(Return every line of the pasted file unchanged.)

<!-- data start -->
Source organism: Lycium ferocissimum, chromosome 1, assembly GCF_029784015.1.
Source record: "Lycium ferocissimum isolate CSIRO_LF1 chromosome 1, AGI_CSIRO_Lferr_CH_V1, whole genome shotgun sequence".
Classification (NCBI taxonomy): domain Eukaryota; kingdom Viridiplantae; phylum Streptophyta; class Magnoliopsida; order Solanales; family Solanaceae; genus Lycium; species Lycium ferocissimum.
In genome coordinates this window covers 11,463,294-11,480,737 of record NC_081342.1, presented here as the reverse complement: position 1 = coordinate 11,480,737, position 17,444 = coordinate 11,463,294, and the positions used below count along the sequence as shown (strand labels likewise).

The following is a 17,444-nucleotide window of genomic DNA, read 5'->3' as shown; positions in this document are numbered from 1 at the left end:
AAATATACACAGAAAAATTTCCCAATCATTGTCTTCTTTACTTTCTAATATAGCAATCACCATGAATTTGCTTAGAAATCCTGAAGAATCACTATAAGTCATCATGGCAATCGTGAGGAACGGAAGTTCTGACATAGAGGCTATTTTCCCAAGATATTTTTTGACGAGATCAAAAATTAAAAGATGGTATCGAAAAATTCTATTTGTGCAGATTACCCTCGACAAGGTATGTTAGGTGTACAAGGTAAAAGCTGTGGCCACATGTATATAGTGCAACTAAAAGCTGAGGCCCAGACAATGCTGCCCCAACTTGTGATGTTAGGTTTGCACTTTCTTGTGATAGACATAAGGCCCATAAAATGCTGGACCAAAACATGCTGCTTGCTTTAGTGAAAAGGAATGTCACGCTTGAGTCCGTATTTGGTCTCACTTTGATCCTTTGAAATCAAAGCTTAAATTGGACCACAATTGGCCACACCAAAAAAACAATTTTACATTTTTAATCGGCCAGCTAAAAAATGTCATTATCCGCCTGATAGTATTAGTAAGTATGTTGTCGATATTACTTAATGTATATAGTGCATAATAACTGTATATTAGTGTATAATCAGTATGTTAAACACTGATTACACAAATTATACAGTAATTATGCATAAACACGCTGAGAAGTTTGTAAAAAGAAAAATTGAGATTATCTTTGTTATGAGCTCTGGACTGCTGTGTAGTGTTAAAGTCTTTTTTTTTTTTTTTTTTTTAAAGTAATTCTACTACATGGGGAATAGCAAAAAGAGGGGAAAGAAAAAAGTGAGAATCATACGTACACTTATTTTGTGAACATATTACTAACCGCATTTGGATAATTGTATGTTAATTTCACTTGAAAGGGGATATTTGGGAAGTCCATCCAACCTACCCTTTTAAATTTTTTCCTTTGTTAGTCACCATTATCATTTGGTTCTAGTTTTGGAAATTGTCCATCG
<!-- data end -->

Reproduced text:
Source organism: Lycium ferocissimum, chromosome 1, assembly GCF_029784015.1.
Source record: "Lycium ferocissimum isolate CSIRO_LF1 chromosome 1, AGI_CSIRO_Lferr_CH_V1, whole genome shotgun sequence".
Classification (NCBI taxonomy): domain Eukaryota; kingdom Viridiplantae; phylum Streptophyta; class Magnoliopsida; order Solanales; family Solanaceae; genus Lycium; species Lycium ferocissimum.
In genome coordinates this window covers 11,463,294-11,480,737 of record NC_081342.1, presented here as the reverse complement: position 1 = coordinate 11,480,737, position 17,444 = coordinate 11,463,294, and the positions used below count along the sequence as shown (strand labels likewise).

The following is a 17,444-nucleotide window of genomic DNA, read 5'->3' as shown; positions in this document are numbered from 1 at the left end:
AAATATACACAGAAAAATTTCCCAATCATTGTCTTCTTTACTTTCTAATATAGCAATCACCATGAATTTGCTTAGAAATCCTGAAGAATCACTATAAGTCATCATGGCAATCGTGAGGAACGGAAGTTCTGACATAGAGGCTATTTTCCCAAGATATTTTTTGACGAGATCAAAAATTAAAAGATGGTATCGAAAAATTCTATTTGTGCAGATTACCCTCGACAAGGTATGTTAGGTGTACAAGGTAAAAGCTGTGGCCACATGTATATAGTGCAACTAAAAGCTGAGGCCCAGACAATGCTGCCCCAACTTGTGATGTTAGGTTTGCACTTTCTTGTGATAGACATAAGGCCCATAAAATGCTGGACCAAAACATGCTGCTTGCTTTAGTGAAAAGGAATGTCACGCTTGAGTCCGTATTTGGTCTCACTTTGATCCTTTGAAATCAAAGCTTAAATTGGACCACAATTGGCCACACCAAAAAAACAATTTTACATTTTTAATCGGCCAGCTAAAAAATGTCATTATCCGCCTGATAGTATTAGTAAGTATGTTGTCGATATTACTTAATGTATATAGTGCATAATAACTGTATATTAGTGTATAATCAGTATGTTAAACACTGATTACACAAATTATACAGTAATTATGCATAAACACGCTGAGAAGTTTGTAAAAAGAAAAATTGAGATTATCTTTGTTATGAGCTCTGGACTGCTGTGTAGTGTTAAAGTCTTTTTTTTTTTTTTTTTTTTAAAGTAATTCTACTACATGGGGAATAGCAAAAAGAGGGGAAAGAAAAAAGTGAGAATCATACGTACACTTATTTTGTGAACATATTACTAACCGCATTTGGATAATTGTATGTTAATTTCACTTGAAAGGGGATATTTGGGAAGTCCATCCAACCTACCCTTTTAAATTTTTTCCTTTGTTAGTCACCATTATCATTTGGTTCTAGTTTTGGAAATTGTCCATCG